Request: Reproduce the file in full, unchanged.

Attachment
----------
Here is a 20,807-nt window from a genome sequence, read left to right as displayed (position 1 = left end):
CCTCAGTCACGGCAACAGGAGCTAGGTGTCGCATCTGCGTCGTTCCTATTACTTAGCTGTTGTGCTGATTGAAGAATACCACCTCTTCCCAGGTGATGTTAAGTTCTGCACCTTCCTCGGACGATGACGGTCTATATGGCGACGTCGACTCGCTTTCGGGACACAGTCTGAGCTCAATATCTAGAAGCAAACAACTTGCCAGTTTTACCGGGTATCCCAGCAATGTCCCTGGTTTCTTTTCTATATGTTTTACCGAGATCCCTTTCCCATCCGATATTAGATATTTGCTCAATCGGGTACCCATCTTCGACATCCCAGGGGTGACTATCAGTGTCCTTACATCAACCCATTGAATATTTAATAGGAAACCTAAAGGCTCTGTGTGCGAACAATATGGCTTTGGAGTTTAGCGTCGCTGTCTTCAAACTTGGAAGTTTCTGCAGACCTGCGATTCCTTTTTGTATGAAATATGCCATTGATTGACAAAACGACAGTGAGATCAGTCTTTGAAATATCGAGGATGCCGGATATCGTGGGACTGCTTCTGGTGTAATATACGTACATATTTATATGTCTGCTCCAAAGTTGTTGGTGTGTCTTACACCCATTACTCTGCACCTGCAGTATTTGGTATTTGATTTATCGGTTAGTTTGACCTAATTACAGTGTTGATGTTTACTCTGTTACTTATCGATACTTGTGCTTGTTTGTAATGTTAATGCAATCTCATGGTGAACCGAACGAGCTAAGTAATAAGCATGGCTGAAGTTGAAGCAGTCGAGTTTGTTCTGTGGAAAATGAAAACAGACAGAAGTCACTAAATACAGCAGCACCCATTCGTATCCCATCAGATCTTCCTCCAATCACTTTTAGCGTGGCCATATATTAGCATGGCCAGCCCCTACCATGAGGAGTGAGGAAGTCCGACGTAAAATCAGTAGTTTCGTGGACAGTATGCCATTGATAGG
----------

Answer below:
Here is a 20,807-nt window from a genome sequence, read left to right as displayed (position 1 = left end):
CCTCAGTCACGGCAACAGGAGCTAGGTGTCGCATCTGCGTCGTTCCTATTACTTAGCTGTTGTGCTGATTGAAGAATACCACCTCTTCCCAGGTGATGTTAAGTTCTGCACCTTCCTCGGACGATGACGGTCTATATGGCGACGTCGACTCGCTTTCGGGACACAGTCTGAGCTCAATATCTAGAAGCAAACAACTTGCCAGTTTTACCGGGTATCCCAGCAATGTCCCTGGTTTCTTTTCTATATGTTTTACCGAGATCCCTTTCCCATCCGATATTAGATATTTGCTCAATCGGGTACCCATCTTCGACATCCCAGGGGTGACTATCAGTGTCCTTACATCAACCCATTGAATATTTAATAGGAAACCTAAAGGCTCTGTGTGCGAACAATATGGCTTTGGAGTTTAGCGTCGCTGTCTTCAAACTTGGAAGTTTCTGCAGACCTGCGATTCCTTTTTGTATGAAATATGCCATTGATTGACAAAACGACAGTGAGATCAGTCTTTGAAATATCGAGGATGCCGGATATCGTGGGACTGCTTCTGGTGTAATATACGTACATATTTATATGTCTGCTCCAAAGTTGTTGGTGTGTCTTACACCCATTACTCTGCACCTGCAGTATTTGGTATTTGATTTATCGGTTAGTTTGACCTAATTACAGTGTTGATGTTTACTCTGTTACTTATCGATACTTGTGCTTGTTTGTAATGTTAATGCAATCTCATGGTGAACCGAACGAGCTAAGTAATAAGCATGGCTGAAGTTGAAGCAGTCGAGTTTGTTCTGTGGAAAATGAAAACAGACAGAAGTCACTAAATACAGCAGCACCCATTCGTATCCCATCAGATCTTCCTCCAATCACTTTTAGCGTGGCCATATATTAGCATGGCCAGCCCCTACCATGAGGAGTGAGGAAGTCCGACGTAAAATCAGTAGTTTCGTGGACAGTATGCCATTGATAGG